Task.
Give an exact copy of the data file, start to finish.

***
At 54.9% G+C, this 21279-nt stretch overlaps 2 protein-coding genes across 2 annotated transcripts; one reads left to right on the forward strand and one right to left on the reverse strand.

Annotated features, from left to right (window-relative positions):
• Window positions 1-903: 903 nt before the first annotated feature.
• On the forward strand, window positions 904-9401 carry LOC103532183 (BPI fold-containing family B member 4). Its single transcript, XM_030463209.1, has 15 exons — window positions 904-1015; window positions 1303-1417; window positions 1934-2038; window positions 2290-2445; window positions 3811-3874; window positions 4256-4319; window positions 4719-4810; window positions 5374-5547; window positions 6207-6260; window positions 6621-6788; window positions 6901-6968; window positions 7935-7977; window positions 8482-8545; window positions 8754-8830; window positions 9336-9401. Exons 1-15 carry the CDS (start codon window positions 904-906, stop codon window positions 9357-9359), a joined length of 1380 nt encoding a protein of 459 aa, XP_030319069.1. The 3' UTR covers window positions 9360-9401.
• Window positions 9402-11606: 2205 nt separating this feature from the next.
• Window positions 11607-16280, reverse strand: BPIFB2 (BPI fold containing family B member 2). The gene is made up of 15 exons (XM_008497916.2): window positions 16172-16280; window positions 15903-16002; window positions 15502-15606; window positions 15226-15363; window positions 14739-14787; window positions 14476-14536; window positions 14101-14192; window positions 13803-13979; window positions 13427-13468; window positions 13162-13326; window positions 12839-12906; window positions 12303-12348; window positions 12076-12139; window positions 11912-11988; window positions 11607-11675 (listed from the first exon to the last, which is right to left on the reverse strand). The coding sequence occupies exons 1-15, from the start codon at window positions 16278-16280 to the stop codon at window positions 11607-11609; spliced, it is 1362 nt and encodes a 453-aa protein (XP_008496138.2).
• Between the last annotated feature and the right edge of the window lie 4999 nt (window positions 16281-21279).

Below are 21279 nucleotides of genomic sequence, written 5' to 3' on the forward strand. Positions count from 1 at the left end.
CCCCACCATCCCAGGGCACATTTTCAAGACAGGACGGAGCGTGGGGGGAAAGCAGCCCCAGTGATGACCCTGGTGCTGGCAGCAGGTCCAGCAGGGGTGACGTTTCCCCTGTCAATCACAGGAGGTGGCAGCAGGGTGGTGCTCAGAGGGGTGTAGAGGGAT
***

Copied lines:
At 54.9% G+C, this 21279-nt stretch overlaps 2 protein-coding genes across 2 annotated transcripts; one reads left to right on the forward strand and one right to left on the reverse strand.

Annotated features, from left to right (window-relative positions):
• Window positions 1-903: 903 nt before the first annotated feature.
• On the forward strand, window positions 904-9401 carry LOC103532183 (BPI fold-containing family B member 4). Its single transcript, XM_030463209.1, has 15 exons — window positions 904-1015; window positions 1303-1417; window positions 1934-2038; window positions 2290-2445; window positions 3811-3874; window positions 4256-4319; window positions 4719-4810; window positions 5374-5547; window positions 6207-6260; window positions 6621-6788; window positions 6901-6968; window positions 7935-7977; window positions 8482-8545; window positions 8754-8830; window positions 9336-9401. Exons 1-15 carry the CDS (start codon window positions 904-906, stop codon window positions 9357-9359), a joined length of 1380 nt encoding a protein of 459 aa, XP_030319069.1. The 3' UTR covers window positions 9360-9401.
• Window positions 9402-11606: 2205 nt separating this feature from the next.
• Window positions 11607-16280, reverse strand: BPIFB2 (BPI fold containing family B member 2). The gene is made up of 15 exons (XM_008497916.2): window positions 16172-16280; window positions 15903-16002; window positions 15502-15606; window positions 15226-15363; window positions 14739-14787; window positions 14476-14536; window positions 14101-14192; window positions 13803-13979; window positions 13427-13468; window positions 13162-13326; window positions 12839-12906; window positions 12303-12348; window positions 12076-12139; window positions 11912-11988; window positions 11607-11675 (listed from the first exon to the last, which is right to left on the reverse strand). The coding sequence occupies exons 1-15, from the start codon at window positions 16278-16280 to the stop codon at window positions 11607-11609; spliced, it is 1362 nt and encodes a 453-aa protein (XP_008496138.2).
• Between the last annotated feature and the right edge of the window lie 4999 nt (window positions 16281-21279).

Below are 21279 nucleotides of genomic sequence, written 5' to 3' on the forward strand. Positions count from 1 at the left end.
CCCCACCATCCCAGGGCACATTTTCAAGACAGGACGGAGCGTGGGGGGAAAGCAGCCCCAGTGATGACCCTGGTGCTGGCAGCAGGTCCAGCAGGGGTGACGTTTCCCCTGTCAATCACAGGAGGTGGCAGCAGGGTGGTGCTCAGAGGGGTGTAGAGGGAT